The Nordic Africa Institute


Crisis could strengthen Mnangagwa’s hold on power

People run at a protest as barricades burn during rainfall in Harare

People run at a protest as barricades burn during rainfall in Harare, on 14 January. Photo: Philimon Bulawayo

Date • 24 Jan 2019

The current crisis in Zimbabwe may play into the hands of President Emmerson Mnangagwa and strengthen his position within the ruling Zanu-PF party, according to Obert Hodzi, Zimbabwean scholar and former guest researcher at The Nordic Africa Institute.

Hodzi, now working at the University of Helsinki, returned from Zimbabwe last week, where he was visiting family in the capital Harare.

On 14 January he saw how Harare had completely shut down in response to a national “stay away” protest, which trade unions had called after the government announced a 150 percent rise in fuel prices.

“I went to town with my wife, who was going to apply for her passport. At around 10 am teargas was being thrown around. There was a group of young people running around, telling everyone to close their shops. Police would come chasing them around”, Hodzi says.

By the evening, all shops had been closed in and around the city, and there were rumours of violence in different parts.

They drove to a relative’s house in Chitungwiza, 30 km from Harare, to spend the night there before returning to Finland. However, supporters of the ruling Zimbabwe African National Union-Popular Front (Zanu-PF) party had barricaded the roads and were preventing people from going in or out. Hodzi says he saw protesters throwing stones at a local police station.

“When we finally made it to my relative’s house, we were told that it was safest to leave around 4 am.”

The 15 January was a day of violence, with soldiers and police going door-to-door in townships, beating or shooting protesters.

“They were especially looking for young and middle-aged men,” Hodzi says.

Hodzi, a political scientist and long-time observer of Zimbabwean politics, says that since Robert Mugabe‘s removal from power in 2017, the dynamic between the police, the national intelligence service and the military seems to have shifted in favour of the military.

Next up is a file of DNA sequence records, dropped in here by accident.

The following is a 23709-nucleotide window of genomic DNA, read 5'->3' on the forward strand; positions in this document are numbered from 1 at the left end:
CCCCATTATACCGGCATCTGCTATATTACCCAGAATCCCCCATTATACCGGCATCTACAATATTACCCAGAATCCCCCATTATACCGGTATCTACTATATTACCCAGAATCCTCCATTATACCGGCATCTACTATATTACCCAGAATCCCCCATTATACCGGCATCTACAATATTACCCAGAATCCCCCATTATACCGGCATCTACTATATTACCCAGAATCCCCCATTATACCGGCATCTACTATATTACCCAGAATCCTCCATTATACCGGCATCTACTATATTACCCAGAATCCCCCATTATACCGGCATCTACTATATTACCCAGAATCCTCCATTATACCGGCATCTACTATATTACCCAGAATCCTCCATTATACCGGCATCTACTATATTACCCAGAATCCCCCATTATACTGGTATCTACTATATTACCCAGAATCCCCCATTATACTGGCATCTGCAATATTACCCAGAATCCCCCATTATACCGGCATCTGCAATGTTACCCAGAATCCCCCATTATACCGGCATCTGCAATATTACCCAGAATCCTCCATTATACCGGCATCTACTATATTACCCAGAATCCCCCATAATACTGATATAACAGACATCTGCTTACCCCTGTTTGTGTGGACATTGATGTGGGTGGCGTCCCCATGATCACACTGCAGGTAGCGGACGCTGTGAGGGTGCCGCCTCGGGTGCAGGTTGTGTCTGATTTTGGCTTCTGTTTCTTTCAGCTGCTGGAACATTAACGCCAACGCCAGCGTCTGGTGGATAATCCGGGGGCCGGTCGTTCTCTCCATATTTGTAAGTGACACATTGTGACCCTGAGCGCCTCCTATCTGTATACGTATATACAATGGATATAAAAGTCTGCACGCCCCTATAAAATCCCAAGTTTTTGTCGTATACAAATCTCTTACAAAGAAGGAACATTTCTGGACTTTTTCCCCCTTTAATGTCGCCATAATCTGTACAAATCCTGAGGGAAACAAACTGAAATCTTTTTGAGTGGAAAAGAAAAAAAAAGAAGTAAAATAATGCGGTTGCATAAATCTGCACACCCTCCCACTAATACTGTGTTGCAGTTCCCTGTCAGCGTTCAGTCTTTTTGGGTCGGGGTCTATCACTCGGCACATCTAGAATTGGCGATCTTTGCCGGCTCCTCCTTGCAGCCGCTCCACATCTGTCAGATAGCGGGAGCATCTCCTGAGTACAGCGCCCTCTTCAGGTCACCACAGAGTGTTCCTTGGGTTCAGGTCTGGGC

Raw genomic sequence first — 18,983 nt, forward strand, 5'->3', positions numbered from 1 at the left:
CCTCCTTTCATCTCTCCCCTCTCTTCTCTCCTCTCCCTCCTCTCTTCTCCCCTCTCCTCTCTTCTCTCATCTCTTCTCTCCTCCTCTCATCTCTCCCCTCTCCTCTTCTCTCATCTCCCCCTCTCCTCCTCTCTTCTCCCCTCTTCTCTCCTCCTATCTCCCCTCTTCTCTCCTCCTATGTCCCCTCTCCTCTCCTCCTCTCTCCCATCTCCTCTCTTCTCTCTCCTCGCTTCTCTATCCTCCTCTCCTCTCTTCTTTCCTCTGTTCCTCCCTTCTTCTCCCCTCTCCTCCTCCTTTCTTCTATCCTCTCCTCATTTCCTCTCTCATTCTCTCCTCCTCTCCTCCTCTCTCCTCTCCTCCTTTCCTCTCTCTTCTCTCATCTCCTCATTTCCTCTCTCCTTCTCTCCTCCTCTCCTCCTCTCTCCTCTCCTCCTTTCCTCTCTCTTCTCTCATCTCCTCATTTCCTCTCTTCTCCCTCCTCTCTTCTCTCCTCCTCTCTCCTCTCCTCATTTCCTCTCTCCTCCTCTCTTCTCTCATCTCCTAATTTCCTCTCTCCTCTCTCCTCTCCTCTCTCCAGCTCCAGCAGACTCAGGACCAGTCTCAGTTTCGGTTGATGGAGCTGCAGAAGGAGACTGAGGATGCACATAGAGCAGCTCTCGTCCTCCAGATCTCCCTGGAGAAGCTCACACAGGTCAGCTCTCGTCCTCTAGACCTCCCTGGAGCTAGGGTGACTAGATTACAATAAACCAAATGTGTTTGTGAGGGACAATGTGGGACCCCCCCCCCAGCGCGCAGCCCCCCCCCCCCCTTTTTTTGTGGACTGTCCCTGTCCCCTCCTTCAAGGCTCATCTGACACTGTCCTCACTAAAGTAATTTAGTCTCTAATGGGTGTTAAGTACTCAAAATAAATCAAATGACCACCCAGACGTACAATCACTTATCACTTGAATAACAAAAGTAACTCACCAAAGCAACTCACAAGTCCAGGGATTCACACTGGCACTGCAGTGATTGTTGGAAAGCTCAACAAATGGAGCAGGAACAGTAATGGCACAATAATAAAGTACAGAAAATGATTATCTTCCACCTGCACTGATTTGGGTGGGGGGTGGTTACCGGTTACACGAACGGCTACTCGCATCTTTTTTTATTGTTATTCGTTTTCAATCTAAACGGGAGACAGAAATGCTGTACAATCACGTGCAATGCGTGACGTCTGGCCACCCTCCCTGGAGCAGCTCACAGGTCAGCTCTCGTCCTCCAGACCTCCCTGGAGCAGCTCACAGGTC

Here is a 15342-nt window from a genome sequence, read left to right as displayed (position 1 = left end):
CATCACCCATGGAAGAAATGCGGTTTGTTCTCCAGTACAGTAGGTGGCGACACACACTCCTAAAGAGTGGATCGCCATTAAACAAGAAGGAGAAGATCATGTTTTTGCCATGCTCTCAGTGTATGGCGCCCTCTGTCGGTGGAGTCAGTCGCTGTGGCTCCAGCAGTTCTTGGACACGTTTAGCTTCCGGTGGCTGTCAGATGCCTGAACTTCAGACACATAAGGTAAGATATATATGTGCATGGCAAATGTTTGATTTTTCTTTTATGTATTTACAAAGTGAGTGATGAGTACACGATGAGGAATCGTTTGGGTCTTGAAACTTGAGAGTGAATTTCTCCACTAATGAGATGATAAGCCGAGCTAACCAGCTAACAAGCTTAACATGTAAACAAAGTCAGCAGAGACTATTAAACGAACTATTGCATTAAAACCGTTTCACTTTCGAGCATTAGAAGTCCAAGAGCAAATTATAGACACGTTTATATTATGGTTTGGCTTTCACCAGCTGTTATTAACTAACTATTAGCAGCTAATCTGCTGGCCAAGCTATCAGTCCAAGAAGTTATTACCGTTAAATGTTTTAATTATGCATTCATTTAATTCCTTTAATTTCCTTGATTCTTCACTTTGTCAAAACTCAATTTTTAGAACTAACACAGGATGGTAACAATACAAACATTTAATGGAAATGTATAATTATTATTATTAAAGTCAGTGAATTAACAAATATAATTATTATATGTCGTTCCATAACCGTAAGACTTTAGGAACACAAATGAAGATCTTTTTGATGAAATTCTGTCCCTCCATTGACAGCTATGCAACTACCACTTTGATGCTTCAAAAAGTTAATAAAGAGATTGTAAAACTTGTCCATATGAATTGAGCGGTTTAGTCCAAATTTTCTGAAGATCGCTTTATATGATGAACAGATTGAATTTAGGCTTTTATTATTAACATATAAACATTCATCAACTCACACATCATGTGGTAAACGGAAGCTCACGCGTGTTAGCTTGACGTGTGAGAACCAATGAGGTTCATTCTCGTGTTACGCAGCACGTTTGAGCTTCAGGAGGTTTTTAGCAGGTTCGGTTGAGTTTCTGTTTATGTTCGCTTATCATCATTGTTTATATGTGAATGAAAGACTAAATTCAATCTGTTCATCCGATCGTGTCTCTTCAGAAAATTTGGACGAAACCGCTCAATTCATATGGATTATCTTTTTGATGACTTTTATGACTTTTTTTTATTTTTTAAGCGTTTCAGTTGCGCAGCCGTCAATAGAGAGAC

“It is obvious that there is discord between police, soldiers and the intelligence people. On all matters to do with security, like these protests, the military has the highest command. They tell police and intelligence people what to do. In the intelligence apparatus, Mugabe’s people have been kicked out. They now find themselves at the bottom and have themselves become targets”.

According to Hodzi, the dynamics behind the current crisis are complicated. The “stay away” was initiated by the Zimbabwe Congress for Trade Unions with churches and civil society organisations. While not among the organisers, the main opposition party, the Movement for Democratic Change (MDC), has supported the protests, with senior members using social media to encourage people to stay home from work.

MDC leader Nelson Chamisa has called for the involvement of the African Union and Southern African Development Community. He has also called for dialogue with the president about a national transitional authority to stabilise the economy.

Hodzi believes that Mnangagwa is using the national turmoil to weaken his challengers within Zanu-PF. By blaming Chiwenga, who was in charge of national security during the “stay away” while the president was travelling abroad, Mnangagwa could weaken his opponent. Chiwenga is widely expected to challenge Mnangagwa for the presidency in the election scheduled for 2023.

Hodzi points to the unusual circumstance that Mnangagwa’s 2023 candidacy was discussed at the Zanu‑PF annual conference in mid-December 2018.

“It might have been a way to pre-empt him, to tell his challenger, ‘You are not going to be presidential candidate in 2023’”.

Hodzi says that Chiwenga’s handling of the “stay away” may have destabilized his positon within Zanu-PF and spoiled his image among the wider public, being seen as responsible for the deaths of protesters. However, Chiwenga has a strong position within the military and will not be removed easily, according to Hodzi.

NAI Senior Researcher Liisa Laakso says that while Zimbabwe’s immediate concern is the economic situation, the underlying problem is about political mismanagement and power abuse.

“For decades the strategy of Zanu-PF has been to protect its power by any means,” Laakso says.

She mentions atrocities committed in the early 1980s in the Southern part of the country in Matabeleland, where the other liberation movement party, Zapu, was popular. The violence ended only after Zapu was merged with Zanu.

Current president Mnangagwa was then head of the national intelligence organisation, she adds.

In the mid-1990’s when MDC won popularity in urban areas and within labor unions, Zanu-PF again turned to repressive means.

“Under Mnangagwa Zanu-PF is set to continue on the same path. A change of president has not changed the ways of the regime,” Laakso says.

TEXT: Mattias Sköld


Zimbabwean human rights groups say at least 12 people have been killed, at least 78 have been shot and more than 240 have faced “assault, torture, inhumane and degrading treatment” in a crackdown on protests that began on 14 January over a dramatic rise in fuel prices.

The Zimbabwe Human Rights NGO Forum in a statement also says 466 people have been arbitrarily arrested or detained in what it calls “massive” violations.

The statement says children as young as 9 have been reportedly tortured as security forces break into private homes.